Christmas is the day we celebrate God’s greatest gift to mankind — the birth of Christ.
God’s Son came to live among us and show us the love that He has for us. The story of Christ’s birth is one of the most often-told stories in the Bible, and every year there are Nativity scenes and Christmas pageants that recreate this great story.
Many churches have a special program in which children re-enact the manger scene or the Christmas story of baby Jesus’ birth. About 35 years ago, however, one little boy put his own spin on that story and gave us all something to ponder.
His innovative enactment of his role in the local Christmas pageant was the focus of a short little story in the November 1982 issue of Readers Digest. My father mentioned this story in one of his Christmas sermons that year, at the Hillview United Methodist Church in Boise.
Wally was 9 years old but only in the second grade. He was what most people called “a little slow” — big for his age but clumsy and slow in movement and mind. He was easy-going and always smiling, even though some of the other children didn’t have much patience with him.
He wanted to be a shepherd in the Christmas pageant that year and play the shepherd’s flute, but the director gave him the role of innkeeper. The innkeeper didn’t have very many lines to learn, and Wally’s size would make his character more forceful in refusing Mary and Joseph a room at the inn.
The usual large audience was there for the annual performance, and from his position backstage, Wally watched in fascination as Joseph and Mary slowly approached the inn. Joseph was tenderly guiding Mary, then knocked hard on the wooden door of the painted stage set.
“What do you want?!” said Wally the innkeeper in a loud voice, swinging the door open.
“We seek lodging,” said Joseph.
“Seek it elsewhere! The inn is full!” said Wally.
“Sir, we have asked everywhere in vain. We have traveled far and are weary,” answered Joseph.
“There is no room for you in this inn!” Wally looked straight ahead, very stern.
“Please, good innkeeper. This is my wife Mary. She is heavy with child. Surely you must have some small corner for her to rest,” said Joseph meekly.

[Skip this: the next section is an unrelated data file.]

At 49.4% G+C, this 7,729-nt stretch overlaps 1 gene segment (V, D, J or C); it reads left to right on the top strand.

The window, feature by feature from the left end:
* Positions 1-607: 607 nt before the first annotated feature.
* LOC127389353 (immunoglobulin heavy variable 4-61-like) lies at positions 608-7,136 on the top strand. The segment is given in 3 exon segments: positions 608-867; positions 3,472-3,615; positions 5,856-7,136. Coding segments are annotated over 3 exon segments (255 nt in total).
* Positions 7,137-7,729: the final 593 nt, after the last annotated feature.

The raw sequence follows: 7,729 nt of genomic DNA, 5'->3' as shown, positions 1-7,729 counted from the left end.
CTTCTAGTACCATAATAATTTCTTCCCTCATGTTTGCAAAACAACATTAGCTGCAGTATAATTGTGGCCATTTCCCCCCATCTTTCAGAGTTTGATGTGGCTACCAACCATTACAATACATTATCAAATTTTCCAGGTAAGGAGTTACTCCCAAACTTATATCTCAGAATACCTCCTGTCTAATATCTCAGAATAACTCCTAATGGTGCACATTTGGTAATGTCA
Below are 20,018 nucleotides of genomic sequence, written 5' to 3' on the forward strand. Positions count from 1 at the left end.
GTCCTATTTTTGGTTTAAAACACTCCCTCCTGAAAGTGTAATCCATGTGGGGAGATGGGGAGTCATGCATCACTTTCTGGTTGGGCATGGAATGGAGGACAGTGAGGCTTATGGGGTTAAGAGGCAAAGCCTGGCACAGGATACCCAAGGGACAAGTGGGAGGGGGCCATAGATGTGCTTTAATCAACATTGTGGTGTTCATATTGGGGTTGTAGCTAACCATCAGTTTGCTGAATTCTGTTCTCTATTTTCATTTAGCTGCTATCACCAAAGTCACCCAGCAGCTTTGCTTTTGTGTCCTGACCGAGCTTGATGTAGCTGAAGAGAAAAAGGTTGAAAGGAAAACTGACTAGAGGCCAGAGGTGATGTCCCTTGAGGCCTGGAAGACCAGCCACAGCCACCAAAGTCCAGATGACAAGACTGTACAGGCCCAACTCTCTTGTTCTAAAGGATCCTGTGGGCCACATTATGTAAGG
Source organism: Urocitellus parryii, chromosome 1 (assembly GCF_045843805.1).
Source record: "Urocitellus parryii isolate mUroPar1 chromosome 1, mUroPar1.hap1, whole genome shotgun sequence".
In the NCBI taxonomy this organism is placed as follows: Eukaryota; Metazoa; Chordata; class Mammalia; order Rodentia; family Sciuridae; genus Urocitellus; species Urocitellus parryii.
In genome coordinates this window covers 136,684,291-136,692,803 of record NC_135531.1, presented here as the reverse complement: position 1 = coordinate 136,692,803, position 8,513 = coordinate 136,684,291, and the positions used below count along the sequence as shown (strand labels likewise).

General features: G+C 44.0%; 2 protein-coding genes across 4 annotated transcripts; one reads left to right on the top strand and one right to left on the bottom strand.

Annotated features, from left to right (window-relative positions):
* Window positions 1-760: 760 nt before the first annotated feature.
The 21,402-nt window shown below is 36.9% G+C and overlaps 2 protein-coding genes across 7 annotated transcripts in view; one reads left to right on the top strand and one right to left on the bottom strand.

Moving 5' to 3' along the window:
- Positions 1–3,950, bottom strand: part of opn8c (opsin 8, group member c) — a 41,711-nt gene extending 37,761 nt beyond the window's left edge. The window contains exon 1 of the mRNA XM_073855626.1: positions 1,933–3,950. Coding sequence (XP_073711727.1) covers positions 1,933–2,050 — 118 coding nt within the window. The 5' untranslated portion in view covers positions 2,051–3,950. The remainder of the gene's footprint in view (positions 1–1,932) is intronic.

Now, for the first time, the innkeeper looked down at Mary. There was a long pause — so long, that the audience began to grow tense and embarrassed for Wally, thinking he’d forgotten what he was supposed to say. The prompter backstage whispered, “No. Be gone,” and Wally repeated those lines.
Joseph sadly placed his arm around Mary. She laid her head on his shoulder and the two of them started to move away. Wally stood in the doorway watching the forlorn couple, his mouth open and his brow creased in concern, and his eyes filling with tears.
Suddenly he called out, “Don’t go, Joseph! Bring Mary back!” He broke out in a huge smile and said, “You can have my room!”
A few people in the audience thought that Wally had ruined the pageant with his improvised change in the script, but most people thought it was the best Christmas pageant they had ever seen.
Compassion, and love for our neighbor, treating other people the way we’d want to be treated, are part of the directive that God’s Son gave to us as His followers, and young Wally gave a perfect illustration of this — in his own interpretation of what the Christmas story should have been.
Heather Smith Thomas and her husband raise beef cattle and horses on a ranch in the mountains near Salmon. To contact her or order her books — which include “Horse Tales,” “Cow Tales” and “Ranch Tales” — call 208-756-2841 or email firstname.lastname@example.org.